If you carry on with such foolery, you'll not be eligible to marry a nobleman. You'll be forevermore seen as a ruined woman. Your lowly blacksmith has neither the resources nor the disposition to fight off my men. He has no means to support you. You'll be doomed to a life of exile and poverty.
As much as the memory humiliated me, I knew my father's warnings had been accurate enough. Caleb was as young as I was, inexperienced in the ways of fighting and weaponry. He was skilled at making swords, but not at using them. Still, I yearned for him. His mildness. His sensitivity. He was the only man I had ever met who did not make me feel utterly defenseless.
Tadgh, whose bold insistence only seemed to emphasize the divide between these lusty warriors and my gentle lost love, leaned closer, pushing a strand of my long hair back behind my shoulder to gain better access to my ear, then proceeded to whisper to me, "You're far more beautiful than your sisters. Positively stunning, you are, lass."
I moved away from him, staring at his face in mute shock. What an outrageously rude thing to say! With my sisters capable of overhearing. But Tadgh appeared amused by my expression and continued, getting closer despite my attempts to distance myself. "I'd heard you spoken of, but the descriptions hardly do you justice.
The combined effects of your beauty and your feisty spirit have gained you some repute, you know. There are men who have come here tonight, some from great distances, for the sole purpose of laying their eyes on the mysterious Stella Morrison."
I could feel that my cheeks were burning in embarrassment. Was it true? Had I been spoken about in this way?
I wished I could take my leave and return to the guest chambers. But my father would be furious, and the last thing I wanted to do was provoke more of his outrage. I knew I had little choice but to accept the consequences of my privileged position and do as I was told. This gathering, after all, had been planned with that specific goal in mind: securing at least one match for Clementine, me, Maisie, Ann or Agnes. My father was ailing now, and getting old. I had even heard it said that he fought off the beginnings of madness, which I believed to be true. His accusations were becoming laced with nonsensical edges. The fact that he had five daughters and two nieces, but no brothers, sons or nephews, did little to ease his state of mind. To make matters worse, his brother-in-law, my uncle, who had been groomed to take over the lairdship, had been killed in battle during the Campbell uprising over a year ago.
So it was up to one of us to marry well and secure a new laird for our moderately prosperous keep and our large but somewhat-flagging army. Marriage to a Mackenzie would secure an alliance that would unite our forces to theirs; this was crucial to my father, now more than ever since the Campbell rebellion was threatening to reignite.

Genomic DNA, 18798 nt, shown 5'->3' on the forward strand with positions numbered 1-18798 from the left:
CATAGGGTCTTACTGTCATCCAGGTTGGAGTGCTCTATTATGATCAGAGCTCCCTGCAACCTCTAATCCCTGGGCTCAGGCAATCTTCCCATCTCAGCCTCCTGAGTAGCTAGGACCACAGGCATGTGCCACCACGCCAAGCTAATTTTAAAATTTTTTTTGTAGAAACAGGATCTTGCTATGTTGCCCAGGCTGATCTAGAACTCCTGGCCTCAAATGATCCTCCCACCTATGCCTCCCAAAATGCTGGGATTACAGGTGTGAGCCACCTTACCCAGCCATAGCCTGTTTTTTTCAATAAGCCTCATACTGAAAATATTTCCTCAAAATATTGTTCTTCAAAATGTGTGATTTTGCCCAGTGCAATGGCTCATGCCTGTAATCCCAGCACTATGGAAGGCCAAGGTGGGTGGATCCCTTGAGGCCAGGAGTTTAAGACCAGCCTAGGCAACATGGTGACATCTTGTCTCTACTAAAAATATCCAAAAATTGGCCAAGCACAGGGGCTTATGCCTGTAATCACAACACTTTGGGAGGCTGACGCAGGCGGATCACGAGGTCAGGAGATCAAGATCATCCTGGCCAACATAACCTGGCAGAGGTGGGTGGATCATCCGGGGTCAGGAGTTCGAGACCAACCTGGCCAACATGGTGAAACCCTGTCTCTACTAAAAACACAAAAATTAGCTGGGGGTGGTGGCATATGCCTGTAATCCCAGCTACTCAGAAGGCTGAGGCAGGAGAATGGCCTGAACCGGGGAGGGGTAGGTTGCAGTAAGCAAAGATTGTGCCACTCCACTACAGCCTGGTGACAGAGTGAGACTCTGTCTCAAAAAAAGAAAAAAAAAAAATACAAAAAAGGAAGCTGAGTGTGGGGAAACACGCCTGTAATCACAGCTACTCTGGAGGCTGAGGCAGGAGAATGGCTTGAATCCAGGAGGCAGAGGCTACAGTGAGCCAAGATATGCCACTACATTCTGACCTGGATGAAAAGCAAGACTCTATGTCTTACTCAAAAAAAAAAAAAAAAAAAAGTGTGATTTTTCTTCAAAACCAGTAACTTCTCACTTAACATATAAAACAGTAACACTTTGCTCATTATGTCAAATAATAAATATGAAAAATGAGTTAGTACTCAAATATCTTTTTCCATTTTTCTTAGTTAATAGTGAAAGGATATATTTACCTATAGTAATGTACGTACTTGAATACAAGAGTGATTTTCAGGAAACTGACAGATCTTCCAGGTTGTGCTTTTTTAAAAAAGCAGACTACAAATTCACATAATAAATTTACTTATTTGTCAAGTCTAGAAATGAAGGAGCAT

Maisie was as feverish as my father about her potential match to Wilkie, which she hoped would be arranged officially this night. She felt fortunate that her conquest was not only noble, wealthy and talented, but also exceedingly good-looking. All three Mackenzie brothers were celebrated for their bravery, their swordsmanship, their military prowess andit had to be saidtheir looks. Looks that would, in my father's words, produce a handsome heir. So my father was anxious to secure the engagement. He had already begun arrangements with Laird Mackenzie regarding Maisie's marriage to Wilkie.
The rest of us, too, were obliged to seek out men with credentials: lands, wealth and military alliances were to be at the top of the list of our considerations. Only with one or more of these attributes would the suitor in question gain my father's approval. A Munro would please my father, I knew that. Preferably the one in line to accept the lairdship. If I recalled correctly, the name associated with that privilege was Magnus, not Tadgh. Either way, I couldn't quite bring myself to care.
"Would you like to go for a stroll with me, Stella, to the drawing room?" Tadgh suggested. "I've heard the tapestries in there are even more spectacular."
I knew he was mocking me. We were both well aware that there was not the tiniest likelihood that I wouldor could, for the sake of my reputationagree to a private stroll to an unattended drawing room with the likes of Tadgh Munro.
"Thank you, but I must decline," I replied, perhaps overly shortly.
Bonnie attempted to smooth over my rudeness with a suitably charming comment. I scarcely heard what it was, or Tadgh's response to it. I was allowing myself a small, delicious reprieve. I thought of Caleb and the stolen moments we'd shared in the blacksmith's hut, where he worked. Once I'd watched him bang a still-molten sword with a hammer, honing its blade. Another day he'd been making chains, linked together while hot, forged solid and unbreakable once they were cooled. I'm to install these in the dungeons, he'd said, and I'd marveled at the thought. Such a task would require considerable bravery, and skill, I had thought at the time. Although Caleb and I hadn't spent much time together, these brief memories were some of the sweetest I had ever known.